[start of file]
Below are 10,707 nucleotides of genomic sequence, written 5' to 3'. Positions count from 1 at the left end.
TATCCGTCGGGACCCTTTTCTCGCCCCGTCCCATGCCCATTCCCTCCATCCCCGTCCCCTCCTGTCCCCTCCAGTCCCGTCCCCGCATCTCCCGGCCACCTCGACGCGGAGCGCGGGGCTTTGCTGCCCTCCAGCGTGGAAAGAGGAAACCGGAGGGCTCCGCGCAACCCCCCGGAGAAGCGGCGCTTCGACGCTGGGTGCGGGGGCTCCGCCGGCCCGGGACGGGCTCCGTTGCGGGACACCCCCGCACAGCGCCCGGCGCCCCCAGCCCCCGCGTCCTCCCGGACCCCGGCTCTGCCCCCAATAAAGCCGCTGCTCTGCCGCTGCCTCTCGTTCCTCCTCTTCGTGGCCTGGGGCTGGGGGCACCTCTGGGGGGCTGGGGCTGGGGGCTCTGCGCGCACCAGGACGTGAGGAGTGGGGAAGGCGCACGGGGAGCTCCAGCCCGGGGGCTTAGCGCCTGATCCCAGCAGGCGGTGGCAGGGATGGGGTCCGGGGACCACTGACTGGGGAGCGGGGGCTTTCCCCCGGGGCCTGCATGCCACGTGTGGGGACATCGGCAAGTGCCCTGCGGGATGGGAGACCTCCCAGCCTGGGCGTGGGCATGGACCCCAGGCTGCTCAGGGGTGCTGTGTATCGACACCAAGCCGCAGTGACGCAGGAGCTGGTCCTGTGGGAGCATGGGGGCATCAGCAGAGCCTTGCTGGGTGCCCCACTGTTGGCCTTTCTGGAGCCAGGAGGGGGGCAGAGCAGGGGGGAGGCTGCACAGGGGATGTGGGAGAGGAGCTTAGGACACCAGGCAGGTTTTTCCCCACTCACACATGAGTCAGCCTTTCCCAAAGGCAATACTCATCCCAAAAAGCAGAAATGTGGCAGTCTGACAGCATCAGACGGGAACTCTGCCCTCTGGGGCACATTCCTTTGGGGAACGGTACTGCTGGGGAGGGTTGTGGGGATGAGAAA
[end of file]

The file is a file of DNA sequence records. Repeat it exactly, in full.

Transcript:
Below are 10,707 nucleotides of genomic sequence, written 5' to 3'. Positions count from 1 at the left end.
TATCCGTCGGGACCCTTTTCTCGCCCCGTCCCATGCCCATTCCCTCCATCCCCGTCCCCTCCTGTCCCCTCCAGTCCCGTCCCCGCATCTCCCGGCCACCTCGACGCGGAGCGCGGGGCTTTGCTGCCCTCCAGCGTGGAAAGAGGAAACCGGAGGGCTCCGCGCAACCCCCCGGAGAAGCGGCGCTTCGACGCTGGGTGCGGGGGCTCCGCCGGCCCGGGACGGGCTCCGTTGCGGGACACCCCCGCACAGCGCCCGGCGCCCCCAGCCCCCGCGTCCTCCCGGACCCCGGCTCTGCCCCCAATAAAGCCGCTGCTCTGCCGCTGCCTCTCGTTCCTCCTCTTCGTGGCCTGGGGCTGGGGGCACCTCTGGGGGGCTGGGGCTGGGGGCTCTGCGCGCACCAGGACGTGAGGAGTGGGGAAGGCGCACGGGGAGCTCCAGCCCGGGGGCTTAGCGCCTGATCCCAGCAGGCGGTGGCAGGGATGGGGTCCGGGGACCACTGACTGGGGAGCGGGGGCTTTCCCCCGGGGCCTGCATGCCACGTGTGGGGACATCGGCAAGTGCCCTGCGGGATGGGAGACCTCCCAGCCTGGGCGTGGGCATGGACCCCAGGCTGCTCAGGGGTGCTGTGTATCGACACCAAGCCGCAGTGACGCAGGAGCTGGTCCTGTGGGAGCATGGGGGCATCAGCAGAGCCTTGCTGGGTGCCCCACTGTTGGCCTTTCTGGAGCCAGGAGGGGGGCAGAGCAGGGGGGAGGCTGCACAGGGGATGTGGGAGAGGAGCTTAGGACACCAGGCAGGTTTTTCCCCACTCACACATGAGTCAGCCTTTCCCAAAGGCAATACTCATCCCAAAAAGCAGAAATGTGGCAGTCTGACAGCATCAGACGGGAACTCTGCCCTCTGGGGCACATTCCTTTGGGGAACGGTACTGCTGGGGAGGGTTGTGGGGATGAGAAA